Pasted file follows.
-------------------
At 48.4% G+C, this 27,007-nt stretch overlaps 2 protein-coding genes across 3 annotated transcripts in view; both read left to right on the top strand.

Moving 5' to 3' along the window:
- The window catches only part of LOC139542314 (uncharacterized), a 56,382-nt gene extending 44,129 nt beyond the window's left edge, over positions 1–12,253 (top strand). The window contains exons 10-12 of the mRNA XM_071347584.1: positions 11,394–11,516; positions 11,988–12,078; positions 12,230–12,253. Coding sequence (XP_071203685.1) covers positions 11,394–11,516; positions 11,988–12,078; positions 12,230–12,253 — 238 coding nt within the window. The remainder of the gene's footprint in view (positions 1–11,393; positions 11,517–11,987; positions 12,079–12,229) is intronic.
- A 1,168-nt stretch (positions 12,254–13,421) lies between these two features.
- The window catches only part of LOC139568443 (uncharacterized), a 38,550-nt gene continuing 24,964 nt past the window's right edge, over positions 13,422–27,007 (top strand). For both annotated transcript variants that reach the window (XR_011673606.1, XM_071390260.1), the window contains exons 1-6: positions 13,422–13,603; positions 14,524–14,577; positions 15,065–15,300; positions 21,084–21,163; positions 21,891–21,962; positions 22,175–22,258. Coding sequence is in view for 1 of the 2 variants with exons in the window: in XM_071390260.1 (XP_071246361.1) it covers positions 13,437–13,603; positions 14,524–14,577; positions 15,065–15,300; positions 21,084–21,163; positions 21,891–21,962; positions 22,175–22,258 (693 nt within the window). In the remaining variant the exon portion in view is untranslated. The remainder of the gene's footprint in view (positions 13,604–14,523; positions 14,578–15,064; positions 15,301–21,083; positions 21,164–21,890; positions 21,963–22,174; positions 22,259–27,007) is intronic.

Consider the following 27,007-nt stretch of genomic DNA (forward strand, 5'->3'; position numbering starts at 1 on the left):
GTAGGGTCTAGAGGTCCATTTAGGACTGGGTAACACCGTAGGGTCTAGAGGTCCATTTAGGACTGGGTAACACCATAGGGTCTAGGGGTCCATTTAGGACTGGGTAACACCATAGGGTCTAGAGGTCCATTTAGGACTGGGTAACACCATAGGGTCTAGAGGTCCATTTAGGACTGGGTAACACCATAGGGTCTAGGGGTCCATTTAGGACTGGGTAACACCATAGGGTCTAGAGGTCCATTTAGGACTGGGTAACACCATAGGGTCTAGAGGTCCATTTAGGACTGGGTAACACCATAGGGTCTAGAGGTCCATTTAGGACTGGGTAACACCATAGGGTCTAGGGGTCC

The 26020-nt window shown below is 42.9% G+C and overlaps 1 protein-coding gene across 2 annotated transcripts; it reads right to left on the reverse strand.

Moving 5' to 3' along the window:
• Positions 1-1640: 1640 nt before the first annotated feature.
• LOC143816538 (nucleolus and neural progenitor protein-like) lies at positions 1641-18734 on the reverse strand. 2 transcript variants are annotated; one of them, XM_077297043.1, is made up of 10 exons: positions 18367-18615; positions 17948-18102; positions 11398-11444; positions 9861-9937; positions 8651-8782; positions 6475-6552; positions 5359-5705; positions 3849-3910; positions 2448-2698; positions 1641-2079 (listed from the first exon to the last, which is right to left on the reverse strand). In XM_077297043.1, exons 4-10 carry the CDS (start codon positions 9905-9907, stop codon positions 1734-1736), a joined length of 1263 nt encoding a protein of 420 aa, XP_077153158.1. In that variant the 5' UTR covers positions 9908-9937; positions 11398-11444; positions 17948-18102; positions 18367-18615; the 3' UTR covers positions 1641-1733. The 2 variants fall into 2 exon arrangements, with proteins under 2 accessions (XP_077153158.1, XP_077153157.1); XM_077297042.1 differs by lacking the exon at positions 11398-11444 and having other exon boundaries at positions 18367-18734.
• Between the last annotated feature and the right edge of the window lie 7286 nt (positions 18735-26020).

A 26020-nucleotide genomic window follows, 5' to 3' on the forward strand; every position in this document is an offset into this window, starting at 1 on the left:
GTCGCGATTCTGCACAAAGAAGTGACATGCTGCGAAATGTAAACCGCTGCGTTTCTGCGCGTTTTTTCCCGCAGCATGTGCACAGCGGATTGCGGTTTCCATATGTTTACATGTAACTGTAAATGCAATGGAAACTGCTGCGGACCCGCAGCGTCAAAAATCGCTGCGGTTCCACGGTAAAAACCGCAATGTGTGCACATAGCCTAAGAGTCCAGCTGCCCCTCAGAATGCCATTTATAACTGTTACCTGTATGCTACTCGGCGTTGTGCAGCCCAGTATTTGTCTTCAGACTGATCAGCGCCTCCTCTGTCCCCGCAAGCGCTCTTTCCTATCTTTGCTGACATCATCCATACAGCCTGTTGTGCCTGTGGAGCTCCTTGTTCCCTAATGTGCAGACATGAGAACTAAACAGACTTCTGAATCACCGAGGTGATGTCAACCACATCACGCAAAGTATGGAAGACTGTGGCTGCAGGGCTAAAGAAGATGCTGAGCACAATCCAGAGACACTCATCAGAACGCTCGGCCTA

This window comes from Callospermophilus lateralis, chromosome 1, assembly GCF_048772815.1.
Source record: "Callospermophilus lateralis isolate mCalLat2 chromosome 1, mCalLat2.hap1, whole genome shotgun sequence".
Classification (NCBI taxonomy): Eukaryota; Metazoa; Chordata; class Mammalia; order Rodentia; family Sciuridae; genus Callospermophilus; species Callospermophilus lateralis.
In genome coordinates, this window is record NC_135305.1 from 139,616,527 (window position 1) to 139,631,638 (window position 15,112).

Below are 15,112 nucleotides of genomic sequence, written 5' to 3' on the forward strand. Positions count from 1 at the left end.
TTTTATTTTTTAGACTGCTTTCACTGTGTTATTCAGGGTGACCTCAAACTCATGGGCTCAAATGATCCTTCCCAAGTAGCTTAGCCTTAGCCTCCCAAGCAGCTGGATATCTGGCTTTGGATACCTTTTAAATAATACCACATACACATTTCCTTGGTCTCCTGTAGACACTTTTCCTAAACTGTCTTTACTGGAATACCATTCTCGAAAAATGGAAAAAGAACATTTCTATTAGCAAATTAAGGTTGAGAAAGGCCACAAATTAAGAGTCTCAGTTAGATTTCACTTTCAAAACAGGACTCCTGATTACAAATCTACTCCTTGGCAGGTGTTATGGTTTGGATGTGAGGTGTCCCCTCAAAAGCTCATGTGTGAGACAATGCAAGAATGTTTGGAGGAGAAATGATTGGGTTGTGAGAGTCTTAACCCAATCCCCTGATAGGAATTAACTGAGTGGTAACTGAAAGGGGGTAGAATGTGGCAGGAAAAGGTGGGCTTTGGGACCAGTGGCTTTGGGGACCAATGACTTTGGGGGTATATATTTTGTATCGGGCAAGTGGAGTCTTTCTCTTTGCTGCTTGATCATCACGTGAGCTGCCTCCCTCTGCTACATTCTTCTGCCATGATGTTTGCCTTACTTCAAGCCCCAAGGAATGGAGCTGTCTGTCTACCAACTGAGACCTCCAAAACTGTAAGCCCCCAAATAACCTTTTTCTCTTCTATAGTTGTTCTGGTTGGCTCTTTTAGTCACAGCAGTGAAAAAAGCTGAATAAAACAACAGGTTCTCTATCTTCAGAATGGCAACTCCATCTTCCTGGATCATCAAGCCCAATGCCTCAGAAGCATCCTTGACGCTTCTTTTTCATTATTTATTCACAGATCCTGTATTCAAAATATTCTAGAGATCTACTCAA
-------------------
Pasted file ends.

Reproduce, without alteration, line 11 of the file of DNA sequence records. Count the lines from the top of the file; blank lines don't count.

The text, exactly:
• LOC143816538 (nucleolus and neural progenitor protein-like) lies at positions 1641-18734 on the reverse strand. 2 transcript variants are annotated; one of them, XM_077297043.1, is made up of 10 exons: positions 18367-18615; positions 17948-18102; positions 11398-11444; positions 9861-9937; positions 8651-8782; positions 6475-6552; positions 5359-5705; positions 3849-3910; positions 2448-2698; positions 1641-2079 (listed from the first exon to the last, which is right to left on the reverse strand). In XM_077297043.1, exons 4-10 carry the CDS (start codon positions 9905-9907, stop codon positions 1734-1736), a joined length of 1263 nt encoding a protein of 420 aa, XP_077153158.1. In that variant the 5' UTR covers positions 9908-9937; positions 11398-11444; positions 17948-18102; positions 18367-18615; the 3' UTR covers positions 1641-1733. The 2 variants fall into 2 exon arrangements, with proteins under 2 accessions (XP_077153158.1, XP_077153157.1); XM_077297042.1 differs by lacking the exon at positions 11398-11444 and having other exon boundaries at positions 18367-18734.